Steven Stamkos as the NHL’s assists leader this season — maybe it’s not so dramatic a shift as Wilt’s but if you bet on that proposition in Vegas before puck drop, I extend my heartiest congratulations and I am accepting donations.
Despite the swing in his numbers, Stamkos downplays the notion that he has remade his game. “I’ve been asked that question a lot lately,” he said on Prime Time Sports on Wednesday. “I haven’t really changed much.” Elite players don’t have just one style of play, they have all kinds of arrows in their quiver. Like actors who can do Shakespeare and rom-coms. Like boxers who can come forward and brawl or counterpunch. The very best players have at their disposal many different approaches to the game. Yzerman was a case in point. The interesting question isn’t whether Stamkos has changed. No, it’s whether this is a new Stamkos or an old one resurgent.
I have been a Stamkos watcher from his days as a 16-year-old with the OHL’s Sarnia Sting. In fact, I remember signing a copy of a book I wrote about Sidney Crosby’s junior days in Rimouski that was gifted to Stamkos for his 15th birthday. And I will admit to this at the risk of ridicule: Going into the 2008 draft, I thought that he’d be a first-line centre, a franchise player and a potential First- or Second-Team All-Star, but I did not see him being a sniper in the NHL. I did not see him as the owner of a one-timer in the Brett Hull template.
Combing my memory banks and notes, what sticks out for me was that when I asked him about his favourite player, Stamkos, at 16, told me it was Yzerman. He wasn’t really old enough to remember the 65-goal version of Stevie Y. As a kid, he would have seen Yzerman in the late ’90s and early 2000s with Detroit. And, maybe because of that, I imagined that Stamkos would become a player in that mature-Yzerman mould. Yeah, he was a 50-goal scorer with the Sting, but if you can make a distinction between a scorer (someone who creates chances) and a sniper (who finds space and lets fly), I would have projected him as the former. I didn’t see him ever finding himself in the running for the Rocket Richard Trophy.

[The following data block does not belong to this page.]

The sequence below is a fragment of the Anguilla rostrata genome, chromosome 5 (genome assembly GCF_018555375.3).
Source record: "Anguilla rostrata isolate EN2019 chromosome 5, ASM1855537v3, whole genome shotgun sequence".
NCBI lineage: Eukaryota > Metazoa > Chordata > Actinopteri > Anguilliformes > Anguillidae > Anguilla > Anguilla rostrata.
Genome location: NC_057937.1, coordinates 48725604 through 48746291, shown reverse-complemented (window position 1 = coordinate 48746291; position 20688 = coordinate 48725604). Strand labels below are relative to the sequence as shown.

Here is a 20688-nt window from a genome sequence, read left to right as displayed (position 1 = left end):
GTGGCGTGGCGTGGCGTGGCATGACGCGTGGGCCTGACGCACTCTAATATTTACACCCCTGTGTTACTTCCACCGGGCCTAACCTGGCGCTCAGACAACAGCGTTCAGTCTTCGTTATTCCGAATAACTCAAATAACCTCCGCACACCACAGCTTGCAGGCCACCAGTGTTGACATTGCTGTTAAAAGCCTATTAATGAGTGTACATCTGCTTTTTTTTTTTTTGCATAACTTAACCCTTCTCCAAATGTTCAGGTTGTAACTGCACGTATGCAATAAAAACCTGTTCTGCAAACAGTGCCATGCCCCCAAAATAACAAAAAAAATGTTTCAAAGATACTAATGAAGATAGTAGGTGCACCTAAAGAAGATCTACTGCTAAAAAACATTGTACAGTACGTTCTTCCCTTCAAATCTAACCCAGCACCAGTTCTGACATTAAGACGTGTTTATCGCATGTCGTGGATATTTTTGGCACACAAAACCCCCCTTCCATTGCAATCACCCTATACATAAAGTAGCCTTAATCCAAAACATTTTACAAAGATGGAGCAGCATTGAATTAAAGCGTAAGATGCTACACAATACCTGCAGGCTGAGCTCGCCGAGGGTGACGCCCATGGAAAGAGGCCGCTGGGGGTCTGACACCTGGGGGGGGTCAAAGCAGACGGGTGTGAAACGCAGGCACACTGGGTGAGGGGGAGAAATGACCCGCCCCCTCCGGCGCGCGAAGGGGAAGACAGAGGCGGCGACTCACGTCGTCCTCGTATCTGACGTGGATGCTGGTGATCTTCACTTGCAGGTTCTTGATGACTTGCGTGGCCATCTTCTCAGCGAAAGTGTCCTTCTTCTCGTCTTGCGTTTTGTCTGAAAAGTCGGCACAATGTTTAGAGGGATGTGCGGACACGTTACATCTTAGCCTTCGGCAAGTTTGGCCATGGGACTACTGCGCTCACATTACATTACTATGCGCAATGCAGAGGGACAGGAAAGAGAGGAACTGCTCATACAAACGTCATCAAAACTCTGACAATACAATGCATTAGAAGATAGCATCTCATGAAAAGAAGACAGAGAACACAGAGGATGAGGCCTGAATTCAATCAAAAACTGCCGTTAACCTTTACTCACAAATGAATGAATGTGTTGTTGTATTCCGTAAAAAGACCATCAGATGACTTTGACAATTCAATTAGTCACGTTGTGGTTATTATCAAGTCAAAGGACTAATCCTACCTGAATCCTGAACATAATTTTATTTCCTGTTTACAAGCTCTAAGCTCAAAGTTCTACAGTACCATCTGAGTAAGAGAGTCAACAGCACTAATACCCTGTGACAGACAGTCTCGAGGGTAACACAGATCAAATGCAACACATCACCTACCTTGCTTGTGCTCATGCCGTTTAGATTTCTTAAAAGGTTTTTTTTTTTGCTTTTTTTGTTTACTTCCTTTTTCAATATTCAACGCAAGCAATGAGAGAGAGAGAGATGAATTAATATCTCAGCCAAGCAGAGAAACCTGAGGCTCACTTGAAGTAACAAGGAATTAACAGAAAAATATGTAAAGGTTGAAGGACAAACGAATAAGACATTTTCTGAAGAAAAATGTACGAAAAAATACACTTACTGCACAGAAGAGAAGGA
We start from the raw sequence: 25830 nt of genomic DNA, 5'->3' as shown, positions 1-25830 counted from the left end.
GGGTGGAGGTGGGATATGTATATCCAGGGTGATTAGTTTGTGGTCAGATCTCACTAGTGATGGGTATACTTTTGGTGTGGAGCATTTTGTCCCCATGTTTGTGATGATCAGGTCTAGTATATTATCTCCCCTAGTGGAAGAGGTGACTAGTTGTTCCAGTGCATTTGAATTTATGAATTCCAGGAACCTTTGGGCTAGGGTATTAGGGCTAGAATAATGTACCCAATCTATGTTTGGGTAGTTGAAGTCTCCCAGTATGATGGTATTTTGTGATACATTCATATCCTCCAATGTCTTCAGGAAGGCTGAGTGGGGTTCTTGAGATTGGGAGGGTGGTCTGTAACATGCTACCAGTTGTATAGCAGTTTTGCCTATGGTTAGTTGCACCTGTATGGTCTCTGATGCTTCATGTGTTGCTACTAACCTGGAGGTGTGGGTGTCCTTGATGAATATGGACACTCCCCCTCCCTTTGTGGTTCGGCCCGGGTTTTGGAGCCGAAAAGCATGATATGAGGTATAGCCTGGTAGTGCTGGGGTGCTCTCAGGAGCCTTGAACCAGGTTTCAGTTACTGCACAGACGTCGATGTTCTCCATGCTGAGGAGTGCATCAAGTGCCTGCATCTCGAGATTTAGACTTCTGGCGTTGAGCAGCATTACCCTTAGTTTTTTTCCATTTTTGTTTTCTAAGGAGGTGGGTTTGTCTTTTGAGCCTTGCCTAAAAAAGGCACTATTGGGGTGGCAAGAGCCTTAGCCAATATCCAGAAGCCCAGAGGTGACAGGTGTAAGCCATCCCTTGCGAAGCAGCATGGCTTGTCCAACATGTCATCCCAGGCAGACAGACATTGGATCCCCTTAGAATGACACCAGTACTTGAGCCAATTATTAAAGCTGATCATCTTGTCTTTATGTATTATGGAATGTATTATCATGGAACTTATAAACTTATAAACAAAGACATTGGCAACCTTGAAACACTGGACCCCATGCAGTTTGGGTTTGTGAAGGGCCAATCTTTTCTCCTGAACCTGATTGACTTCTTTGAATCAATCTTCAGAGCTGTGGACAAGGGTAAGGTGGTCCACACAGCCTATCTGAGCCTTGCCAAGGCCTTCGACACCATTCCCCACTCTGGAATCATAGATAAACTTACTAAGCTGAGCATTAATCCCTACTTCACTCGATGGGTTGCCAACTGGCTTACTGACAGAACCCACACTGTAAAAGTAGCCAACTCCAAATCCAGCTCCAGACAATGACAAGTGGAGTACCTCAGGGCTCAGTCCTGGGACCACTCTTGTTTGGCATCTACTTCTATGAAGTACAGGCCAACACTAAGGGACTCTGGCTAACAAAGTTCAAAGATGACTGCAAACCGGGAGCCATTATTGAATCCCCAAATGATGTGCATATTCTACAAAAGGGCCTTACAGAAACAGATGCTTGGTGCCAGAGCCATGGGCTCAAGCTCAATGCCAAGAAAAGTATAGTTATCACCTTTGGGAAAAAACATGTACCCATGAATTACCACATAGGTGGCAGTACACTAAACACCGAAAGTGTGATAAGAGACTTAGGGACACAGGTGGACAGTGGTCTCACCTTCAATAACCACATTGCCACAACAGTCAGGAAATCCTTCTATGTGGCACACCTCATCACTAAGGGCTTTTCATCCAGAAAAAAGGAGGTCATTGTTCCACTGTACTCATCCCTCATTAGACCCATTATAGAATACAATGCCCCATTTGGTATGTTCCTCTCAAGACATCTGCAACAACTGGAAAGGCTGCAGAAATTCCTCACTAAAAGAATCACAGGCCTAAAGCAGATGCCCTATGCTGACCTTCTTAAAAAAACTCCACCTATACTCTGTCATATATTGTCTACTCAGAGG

I remember watching Stamkos almost single-handedly lead Sarnia to an upset win over Windsor in the playoffs in the spring of 2008. He jumped out at both ends of the rink; scoring on a breakaway one shift, thwarting a breakaway the other way on another. Yet when I spoke to his coach, Dave MacQueen, Stamkos’s one-time finishing didn’t even come up. In fact, MacQueen cited his young star’s passing and playmaking abilities. “When he’s not being selfish, nobody can be selfish,” MacQueen said then. “He has made everybody on this team better. He has great vision and a sense of where his teammates are every second he’s out there.” MacQueen also cited Stamkos’s defensive play: “When your best player is working hard without the puck, the others will do the same.” His skating and hockey sense — seemingly everything came up other than the components of a sniper’s game.
When he was in Sarnia, people who watched the OHL debated the relative merits of the leagues two 1990 birthdays — Stamkos and John Tavares, who scored 72 goals as a 16-year-old. The consensus: Tavares was a finisher; Stamkos was a playmaker. Some thought that Tavares might end up on the wing, while Stamkos would be a player along the lines of Jonathan Toews. Years later, the projections seemed to have been flipped around entirely. With the Islanders, Tavares improved his skating dramatically and, having entrenched himself at centre, wound up posting more assists than goals — he filled out his game. Meanwhile, the Lightning rode Stamkos’s knee-drop one-timer.